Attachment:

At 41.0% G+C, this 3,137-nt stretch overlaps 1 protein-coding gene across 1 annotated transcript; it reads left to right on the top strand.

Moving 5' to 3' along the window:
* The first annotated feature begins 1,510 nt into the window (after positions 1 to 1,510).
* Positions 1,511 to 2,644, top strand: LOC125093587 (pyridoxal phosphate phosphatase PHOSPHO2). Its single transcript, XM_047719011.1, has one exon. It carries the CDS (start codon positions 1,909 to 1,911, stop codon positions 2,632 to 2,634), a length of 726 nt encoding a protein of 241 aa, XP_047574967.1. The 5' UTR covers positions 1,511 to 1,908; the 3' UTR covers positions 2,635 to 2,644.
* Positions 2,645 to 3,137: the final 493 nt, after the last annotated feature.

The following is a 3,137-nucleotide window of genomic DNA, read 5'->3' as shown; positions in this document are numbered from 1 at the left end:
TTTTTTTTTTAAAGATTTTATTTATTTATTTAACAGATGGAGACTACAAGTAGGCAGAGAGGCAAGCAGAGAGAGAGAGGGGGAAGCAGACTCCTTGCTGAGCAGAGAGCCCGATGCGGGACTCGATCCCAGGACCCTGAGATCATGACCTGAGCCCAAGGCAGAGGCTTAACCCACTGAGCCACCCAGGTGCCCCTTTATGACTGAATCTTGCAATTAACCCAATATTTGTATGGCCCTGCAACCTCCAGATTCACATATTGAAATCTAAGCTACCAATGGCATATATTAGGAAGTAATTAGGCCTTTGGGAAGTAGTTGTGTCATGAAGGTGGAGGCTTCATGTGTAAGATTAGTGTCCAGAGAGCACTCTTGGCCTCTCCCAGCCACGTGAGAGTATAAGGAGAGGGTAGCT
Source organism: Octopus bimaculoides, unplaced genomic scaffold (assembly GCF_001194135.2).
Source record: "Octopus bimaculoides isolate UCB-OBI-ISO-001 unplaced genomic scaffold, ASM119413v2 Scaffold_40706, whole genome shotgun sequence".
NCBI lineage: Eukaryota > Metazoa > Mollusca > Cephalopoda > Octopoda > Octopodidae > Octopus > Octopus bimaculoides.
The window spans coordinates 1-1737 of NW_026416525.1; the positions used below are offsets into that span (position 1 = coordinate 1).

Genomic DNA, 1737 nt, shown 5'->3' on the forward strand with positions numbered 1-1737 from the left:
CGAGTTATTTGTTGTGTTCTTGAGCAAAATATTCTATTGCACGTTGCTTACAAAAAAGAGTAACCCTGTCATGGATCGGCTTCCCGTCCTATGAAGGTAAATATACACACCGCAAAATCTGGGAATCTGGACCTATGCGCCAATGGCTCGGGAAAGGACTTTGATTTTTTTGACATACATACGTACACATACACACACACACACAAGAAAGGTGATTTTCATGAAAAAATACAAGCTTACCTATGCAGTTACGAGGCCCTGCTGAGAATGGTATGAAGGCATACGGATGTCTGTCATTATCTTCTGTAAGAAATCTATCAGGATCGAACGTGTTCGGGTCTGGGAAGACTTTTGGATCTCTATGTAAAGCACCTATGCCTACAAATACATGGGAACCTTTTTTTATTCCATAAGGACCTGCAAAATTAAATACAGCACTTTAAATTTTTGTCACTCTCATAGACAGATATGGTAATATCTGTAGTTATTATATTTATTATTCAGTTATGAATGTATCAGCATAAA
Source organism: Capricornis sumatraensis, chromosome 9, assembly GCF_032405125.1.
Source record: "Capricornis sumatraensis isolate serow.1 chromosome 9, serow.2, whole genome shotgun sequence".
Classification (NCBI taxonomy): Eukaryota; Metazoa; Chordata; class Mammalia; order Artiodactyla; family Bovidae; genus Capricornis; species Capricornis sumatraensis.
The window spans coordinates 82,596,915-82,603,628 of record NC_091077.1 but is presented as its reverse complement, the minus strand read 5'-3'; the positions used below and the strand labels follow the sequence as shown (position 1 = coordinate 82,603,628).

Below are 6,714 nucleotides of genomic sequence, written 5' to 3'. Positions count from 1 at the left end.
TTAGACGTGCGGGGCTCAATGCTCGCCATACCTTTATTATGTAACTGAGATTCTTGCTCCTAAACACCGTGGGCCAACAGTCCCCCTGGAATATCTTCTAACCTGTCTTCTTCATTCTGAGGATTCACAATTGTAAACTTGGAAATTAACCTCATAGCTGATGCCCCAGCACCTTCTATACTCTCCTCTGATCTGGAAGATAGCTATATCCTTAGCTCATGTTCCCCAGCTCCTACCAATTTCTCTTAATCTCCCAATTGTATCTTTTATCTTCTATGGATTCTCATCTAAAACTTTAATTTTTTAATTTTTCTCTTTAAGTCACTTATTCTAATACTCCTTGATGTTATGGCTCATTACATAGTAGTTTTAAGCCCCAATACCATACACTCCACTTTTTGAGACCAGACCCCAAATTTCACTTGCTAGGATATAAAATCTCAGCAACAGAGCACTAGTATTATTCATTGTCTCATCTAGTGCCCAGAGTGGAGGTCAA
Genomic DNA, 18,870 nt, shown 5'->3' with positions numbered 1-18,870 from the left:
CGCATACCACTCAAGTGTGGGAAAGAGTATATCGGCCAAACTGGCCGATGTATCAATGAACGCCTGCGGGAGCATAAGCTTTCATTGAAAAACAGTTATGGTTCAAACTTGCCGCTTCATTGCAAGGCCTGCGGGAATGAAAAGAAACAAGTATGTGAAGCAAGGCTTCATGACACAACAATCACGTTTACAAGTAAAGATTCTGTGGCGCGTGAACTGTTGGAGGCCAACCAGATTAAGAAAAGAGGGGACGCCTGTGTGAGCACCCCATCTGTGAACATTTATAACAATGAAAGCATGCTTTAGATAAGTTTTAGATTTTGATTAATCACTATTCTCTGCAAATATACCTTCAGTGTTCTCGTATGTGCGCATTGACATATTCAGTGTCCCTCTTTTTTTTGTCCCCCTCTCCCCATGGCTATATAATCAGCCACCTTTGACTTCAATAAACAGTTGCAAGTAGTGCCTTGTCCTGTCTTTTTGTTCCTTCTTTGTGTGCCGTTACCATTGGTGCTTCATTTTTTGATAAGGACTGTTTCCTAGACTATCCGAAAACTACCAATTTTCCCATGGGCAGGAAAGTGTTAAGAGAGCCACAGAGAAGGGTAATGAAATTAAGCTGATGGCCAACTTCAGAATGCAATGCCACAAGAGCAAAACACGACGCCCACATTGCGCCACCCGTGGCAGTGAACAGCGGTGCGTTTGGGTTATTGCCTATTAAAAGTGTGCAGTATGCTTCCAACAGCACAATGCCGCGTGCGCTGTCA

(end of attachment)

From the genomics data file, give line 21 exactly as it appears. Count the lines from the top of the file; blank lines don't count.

CGCATACCACTCAAGTGTGGGAAAGAGTATATCGGCCAAACTGGCCGATGTATCAATGAACGCCTGCGGGAGCATAAGCTTTCATTGAAAAACAGTTATGGTTCAAACTTGCCGCTTCATTGCAAGGCCTGCGGGAATGAAAAGAAACAAGTATGTGAAGCAAGGCTTCATGACACAACAATCACGTTTACAAGTAAAGATTCTGTGGCGCGTGAACTGTTGGAGGCCAACCAGATTAAGAAAAGAGGGGACGCCTGTGTGAGCACCCCATCTGTGAACATTTATAACAATGAAAGCATGCTTTAGATAAGTTTTAGATTTTGATTAATCACTATTCTCTGCAAATATACCTTCAGTGTTCTCGTATGTGCGCATTGACATATTCAGTGTCCCTCTTTTTTTTGTCCCCCTCTCCCCATGGCTATATAATCAGCCACCTTTGACTTCAATAAACAGTTGCAAGTAGTGCCTTGTCCTGTCTTTTTGTTCCTTCTTTGTGTGCCGTTACCATTGGTGCTTCATTTTTTGATAAGGACTGTTTCCTAGACTATCCGAAAACTACCAATTTTCCCATGGGCAGGAAAGTGTTAAGAGAGCCACAGAGAAGGGTAATGAAATTAAGCTGATGGCCAACTTCAGAATGCAATGCCACAAGAGCAAAACACGACGCCCACATTGCGCCACCCGTGGCAGTGAACAGCGGTGCGTTTGGGTTATTGCCTATTAAAAGTGTGCAGTATGCTTCCAACAGCACAATGCCGCGTGCGCTGTCA